Egg on Mao
The true story of a Chinese bus mechanic who risked his all in a symbolic challenge to China’s dictatorship.
Denise Chong has built an award-winning career capturing ordinary people living extraordinary lives. “The Concubine’s Children” (1994) told of her own family’s fractured journey from China to Canada and “The Girl in the Picture” (2000) detailed the harrowing story of the young girl whose screaming, naked image became a devastating symbol of the Vietnam War.
In her latest book, Egg on Mao: The Story of an Ordinary Man Who Defaced an Icon and Unmasked a Dictatorship, Chong bears witness to the life of a Chinese bus mechanic who risked everything in an effort to change his country’s repressive regime.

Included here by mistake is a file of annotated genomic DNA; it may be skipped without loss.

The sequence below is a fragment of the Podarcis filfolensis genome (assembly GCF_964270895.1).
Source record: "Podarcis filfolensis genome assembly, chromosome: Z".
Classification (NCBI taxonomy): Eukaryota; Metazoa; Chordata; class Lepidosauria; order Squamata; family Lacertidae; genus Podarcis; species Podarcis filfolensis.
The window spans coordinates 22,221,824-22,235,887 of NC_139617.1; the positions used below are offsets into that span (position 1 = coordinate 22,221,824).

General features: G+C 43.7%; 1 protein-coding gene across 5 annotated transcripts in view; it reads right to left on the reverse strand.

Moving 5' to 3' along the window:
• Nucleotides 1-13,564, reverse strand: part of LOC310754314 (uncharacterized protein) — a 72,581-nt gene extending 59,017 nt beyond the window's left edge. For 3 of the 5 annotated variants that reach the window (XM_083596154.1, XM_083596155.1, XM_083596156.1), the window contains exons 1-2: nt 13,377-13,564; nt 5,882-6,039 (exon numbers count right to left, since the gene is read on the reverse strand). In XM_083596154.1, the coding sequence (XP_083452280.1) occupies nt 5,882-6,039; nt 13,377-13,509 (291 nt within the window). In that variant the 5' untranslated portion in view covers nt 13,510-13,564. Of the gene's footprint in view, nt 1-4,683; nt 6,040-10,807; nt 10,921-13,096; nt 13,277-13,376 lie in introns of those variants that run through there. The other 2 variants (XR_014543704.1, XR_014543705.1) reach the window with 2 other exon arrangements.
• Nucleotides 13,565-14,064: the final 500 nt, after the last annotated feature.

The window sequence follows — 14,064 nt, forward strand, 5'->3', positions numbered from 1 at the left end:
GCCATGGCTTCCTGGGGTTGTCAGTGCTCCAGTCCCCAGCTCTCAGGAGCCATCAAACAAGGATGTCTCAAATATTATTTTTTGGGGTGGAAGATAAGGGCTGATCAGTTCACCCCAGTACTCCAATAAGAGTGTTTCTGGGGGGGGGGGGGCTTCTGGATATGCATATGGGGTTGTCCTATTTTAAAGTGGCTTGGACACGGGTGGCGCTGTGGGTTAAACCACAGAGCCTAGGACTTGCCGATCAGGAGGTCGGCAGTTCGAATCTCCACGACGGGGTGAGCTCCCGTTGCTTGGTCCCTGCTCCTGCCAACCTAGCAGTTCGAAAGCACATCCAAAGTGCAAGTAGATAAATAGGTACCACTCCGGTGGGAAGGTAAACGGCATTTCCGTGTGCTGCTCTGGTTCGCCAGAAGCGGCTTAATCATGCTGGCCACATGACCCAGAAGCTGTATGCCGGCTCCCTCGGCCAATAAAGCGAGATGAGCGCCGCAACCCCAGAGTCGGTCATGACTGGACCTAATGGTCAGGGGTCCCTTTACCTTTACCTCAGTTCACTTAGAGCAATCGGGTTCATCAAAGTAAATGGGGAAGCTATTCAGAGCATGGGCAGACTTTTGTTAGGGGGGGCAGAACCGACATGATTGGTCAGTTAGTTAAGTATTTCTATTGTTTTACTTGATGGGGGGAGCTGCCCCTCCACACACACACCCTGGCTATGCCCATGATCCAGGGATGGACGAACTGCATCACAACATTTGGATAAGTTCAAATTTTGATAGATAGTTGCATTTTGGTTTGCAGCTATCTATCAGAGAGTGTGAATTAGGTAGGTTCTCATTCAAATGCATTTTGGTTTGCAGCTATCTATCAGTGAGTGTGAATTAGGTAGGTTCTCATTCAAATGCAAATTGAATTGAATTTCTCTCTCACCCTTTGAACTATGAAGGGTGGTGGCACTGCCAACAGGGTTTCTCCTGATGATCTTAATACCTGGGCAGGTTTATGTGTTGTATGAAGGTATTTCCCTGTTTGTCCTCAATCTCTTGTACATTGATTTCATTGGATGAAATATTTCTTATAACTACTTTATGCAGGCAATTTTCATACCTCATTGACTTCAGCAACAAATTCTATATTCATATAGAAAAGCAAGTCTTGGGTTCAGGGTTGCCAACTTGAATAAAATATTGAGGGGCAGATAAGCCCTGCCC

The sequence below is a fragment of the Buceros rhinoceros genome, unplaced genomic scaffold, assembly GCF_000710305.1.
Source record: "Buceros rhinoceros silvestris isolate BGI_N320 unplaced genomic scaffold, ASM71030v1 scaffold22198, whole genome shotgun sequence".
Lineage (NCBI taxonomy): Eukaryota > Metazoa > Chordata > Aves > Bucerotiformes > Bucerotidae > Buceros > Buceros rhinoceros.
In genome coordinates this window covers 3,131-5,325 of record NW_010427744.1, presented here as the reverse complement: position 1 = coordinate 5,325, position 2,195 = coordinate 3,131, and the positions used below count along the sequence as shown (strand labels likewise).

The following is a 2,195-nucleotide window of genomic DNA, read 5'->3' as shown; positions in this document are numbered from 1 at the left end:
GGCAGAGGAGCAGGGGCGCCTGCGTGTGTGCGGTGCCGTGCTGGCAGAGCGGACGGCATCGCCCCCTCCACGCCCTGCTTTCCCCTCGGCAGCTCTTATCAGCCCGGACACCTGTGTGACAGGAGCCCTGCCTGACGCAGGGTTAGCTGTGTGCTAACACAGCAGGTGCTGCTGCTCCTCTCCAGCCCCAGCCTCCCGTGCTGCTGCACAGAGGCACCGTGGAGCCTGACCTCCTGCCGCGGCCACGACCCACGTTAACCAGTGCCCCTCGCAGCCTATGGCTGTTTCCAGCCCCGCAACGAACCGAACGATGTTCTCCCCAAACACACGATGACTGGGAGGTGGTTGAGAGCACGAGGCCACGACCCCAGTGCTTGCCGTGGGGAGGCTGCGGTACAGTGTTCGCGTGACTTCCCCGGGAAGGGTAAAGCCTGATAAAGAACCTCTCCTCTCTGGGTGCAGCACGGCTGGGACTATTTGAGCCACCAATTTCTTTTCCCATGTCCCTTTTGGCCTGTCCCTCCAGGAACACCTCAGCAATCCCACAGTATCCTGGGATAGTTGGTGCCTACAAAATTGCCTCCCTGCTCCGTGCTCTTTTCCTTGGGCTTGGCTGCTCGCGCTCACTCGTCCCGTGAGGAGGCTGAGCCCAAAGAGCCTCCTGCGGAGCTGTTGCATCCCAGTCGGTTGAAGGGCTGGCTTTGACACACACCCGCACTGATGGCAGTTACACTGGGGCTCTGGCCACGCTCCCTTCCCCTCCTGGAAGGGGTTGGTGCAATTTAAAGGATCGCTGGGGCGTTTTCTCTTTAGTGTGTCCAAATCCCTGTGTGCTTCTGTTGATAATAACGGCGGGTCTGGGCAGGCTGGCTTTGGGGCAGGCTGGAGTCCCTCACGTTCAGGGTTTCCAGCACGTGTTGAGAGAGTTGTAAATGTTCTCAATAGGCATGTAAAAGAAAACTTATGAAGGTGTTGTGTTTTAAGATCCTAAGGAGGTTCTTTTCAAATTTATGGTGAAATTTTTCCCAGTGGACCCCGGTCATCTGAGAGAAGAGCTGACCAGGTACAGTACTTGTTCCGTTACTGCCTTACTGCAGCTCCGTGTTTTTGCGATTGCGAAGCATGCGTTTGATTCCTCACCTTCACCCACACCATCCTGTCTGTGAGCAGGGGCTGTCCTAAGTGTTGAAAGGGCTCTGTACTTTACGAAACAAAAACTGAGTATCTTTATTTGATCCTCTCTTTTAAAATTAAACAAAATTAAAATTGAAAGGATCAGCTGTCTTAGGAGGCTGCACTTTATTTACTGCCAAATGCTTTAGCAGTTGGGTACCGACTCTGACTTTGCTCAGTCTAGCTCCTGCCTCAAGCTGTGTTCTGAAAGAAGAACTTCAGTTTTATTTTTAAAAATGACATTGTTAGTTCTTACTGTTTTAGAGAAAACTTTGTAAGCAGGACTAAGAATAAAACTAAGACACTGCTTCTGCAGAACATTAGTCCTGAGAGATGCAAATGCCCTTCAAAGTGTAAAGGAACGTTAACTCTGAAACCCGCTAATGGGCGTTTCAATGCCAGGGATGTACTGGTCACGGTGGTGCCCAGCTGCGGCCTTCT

On June 4, 2009, three friends – Lu Decheng, Yu Zhijian, and Yu Dongyue – were reunited in Washington, D.C., to mark the 20th anniversary of the Tiananmen Square massacre. All three had spent the majority of the past two decades in scattered prisons, united by a single pledge to each another: “I must leave this prison alive and with my sanity.” Those of us fortunate enough to live in a free country can hardly comprehend that throwing paint-filled eggs on a poster could result in endless years of subhuman imprisonment.